Volume 05, Issue 1
Lean+ helps us take advantage of our bright future
Right now, Boeing may be in the best position we've ever been in.
Thanks to everyone's hard work, Integrated Defense Systems has an industry-leading backlog and Commercial Airplanes is posting record orders. We've improved quality and productivity, and shared some of these gains with our customers to win new business. Our stock price shows that investors really value our plan.
Now we need to bring this plan home, on time and on cost. That requires everyone to stay focused on increasing productivity so we'll deliver on all the commitments we've made to customers.
Our four companywide initiatives are tools to enable that.
Jim Albaugh (sponsor of the Global Sourcing initiative), James Bell (Internal Services Productivity sponsor), Jim Jamieson (Development Process Excellence sponsor) and I (Lean+ sponsor) are working together to incorporate all four initiatives into the daily operating rhythm of our organizations.
All the initiatives are interconnected, with Lean being the foundation of all four.
We already know about Lean since we've been on this journey for more than a decade. We've increased quality and productivity by relentlessly eliminating waste and focusing on continuous quality improvement. Working with our supplier partners and using our resources more effectively, we've done great things, such as reduce 737 final-assembly time by 50 percent since 1999 and decrease total cost for the C-17 Globemaster III by 25 percent since 2002.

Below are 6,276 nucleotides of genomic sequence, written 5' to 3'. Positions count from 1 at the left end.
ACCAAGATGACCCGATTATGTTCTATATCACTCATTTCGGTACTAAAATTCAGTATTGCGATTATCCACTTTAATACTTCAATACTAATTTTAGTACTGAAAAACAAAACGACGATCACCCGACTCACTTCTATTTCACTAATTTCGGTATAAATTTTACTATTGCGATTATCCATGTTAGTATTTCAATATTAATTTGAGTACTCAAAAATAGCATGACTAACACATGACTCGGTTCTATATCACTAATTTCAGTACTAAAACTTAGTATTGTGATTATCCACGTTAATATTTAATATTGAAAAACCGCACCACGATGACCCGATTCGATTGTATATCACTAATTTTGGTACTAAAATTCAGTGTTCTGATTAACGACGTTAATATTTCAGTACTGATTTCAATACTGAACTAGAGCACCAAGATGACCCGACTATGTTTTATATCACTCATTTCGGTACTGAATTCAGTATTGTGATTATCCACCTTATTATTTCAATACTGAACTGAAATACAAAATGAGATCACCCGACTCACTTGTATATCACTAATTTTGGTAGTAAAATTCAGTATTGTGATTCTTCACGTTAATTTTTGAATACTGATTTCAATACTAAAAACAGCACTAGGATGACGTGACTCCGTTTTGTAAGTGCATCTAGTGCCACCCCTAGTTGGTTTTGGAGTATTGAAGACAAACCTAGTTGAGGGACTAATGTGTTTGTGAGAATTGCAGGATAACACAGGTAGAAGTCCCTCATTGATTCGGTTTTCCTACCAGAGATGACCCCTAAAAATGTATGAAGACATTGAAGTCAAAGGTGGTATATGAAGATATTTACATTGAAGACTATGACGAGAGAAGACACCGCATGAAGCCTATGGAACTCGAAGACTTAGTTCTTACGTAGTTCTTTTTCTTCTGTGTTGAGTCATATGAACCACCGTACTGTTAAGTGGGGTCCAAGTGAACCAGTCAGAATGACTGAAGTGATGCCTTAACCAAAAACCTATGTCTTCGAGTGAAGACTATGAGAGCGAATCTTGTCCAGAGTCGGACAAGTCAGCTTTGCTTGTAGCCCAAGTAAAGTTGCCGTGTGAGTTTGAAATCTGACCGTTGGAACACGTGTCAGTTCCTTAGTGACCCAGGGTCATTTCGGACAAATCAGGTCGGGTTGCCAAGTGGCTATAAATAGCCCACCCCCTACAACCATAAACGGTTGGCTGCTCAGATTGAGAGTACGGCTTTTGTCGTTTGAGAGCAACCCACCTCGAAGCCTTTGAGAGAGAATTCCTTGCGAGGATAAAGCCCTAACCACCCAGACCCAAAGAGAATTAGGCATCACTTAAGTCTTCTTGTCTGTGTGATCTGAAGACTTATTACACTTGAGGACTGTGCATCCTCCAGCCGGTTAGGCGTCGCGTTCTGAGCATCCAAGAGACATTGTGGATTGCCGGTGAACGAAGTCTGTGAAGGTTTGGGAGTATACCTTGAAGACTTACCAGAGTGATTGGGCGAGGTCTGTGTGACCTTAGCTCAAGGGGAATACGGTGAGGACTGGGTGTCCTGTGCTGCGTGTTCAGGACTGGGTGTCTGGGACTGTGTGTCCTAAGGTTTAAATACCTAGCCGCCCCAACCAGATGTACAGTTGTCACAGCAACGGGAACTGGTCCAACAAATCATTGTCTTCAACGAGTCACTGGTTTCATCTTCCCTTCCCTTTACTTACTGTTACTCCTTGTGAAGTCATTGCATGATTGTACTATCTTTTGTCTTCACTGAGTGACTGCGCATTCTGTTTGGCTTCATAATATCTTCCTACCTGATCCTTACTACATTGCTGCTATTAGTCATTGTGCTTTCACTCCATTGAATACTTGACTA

Now we intend to take Lean to the next level through the Lean+ initiative by replicating and leveraging these successes throughout Boeing, across our supply chain and throughout our customer base. Techniques that have worked beautifully in factories will produce even greater results as they move into office areas and are embraced by our business partners.
An excellent example of replicating Lean successes is what we've done with moving assembly lines across the company. We started with the 717 and built upon that with the Next-Generation 737. Now we're expanding this concept by transforming 777 production to include a moving line, beginning with systems installation.
This concept is also well in place at IDS, where pulse production (the precursor to moving assembly lines) is being used for the F/A-18, the Apache, the V-22, the Chinook and major subassemblies such as C-17 engine pylons. This is increasing productivity and lowering costs on these key programs.
These types of improvements can reach far beyond our factories. The sponsors of our four initiatives encourage everyone to find ways to apply Lean tools and principles to our daily work, and create the greatest competitive advantage for Boeing. Everyone should establish targets for eliminating rework, improving flow time, and increasing quality and productivity. This is how we'll improve QCDSM (Quality, Cost, Delivery, Safety and Morale) and embed Lean into the way we conduct business every day.
Remember, these initiatives aren't a short-term effort. They're an expansion of things we've already learned about, are already doing and will continue to do. As we grow and become more productive, our competition is only going to get more aggressive. So we'll remain focused on continuously improving Boeing every year, forever, making the journey fun along the way.
At Boeing we do a lot of big things, but it kind of comes down to doing a few things really, really well. Using these initiatives, we'll continue improving quality and productivity, meet all the commitments we've made and build on the momentum we gained in 2005. That will generate a bright and prosperous future for all of us.
|Contact Us | Site Map| Site Terms | Privacy | Copyright|
|Copyright© Boeing. All rights reserved.|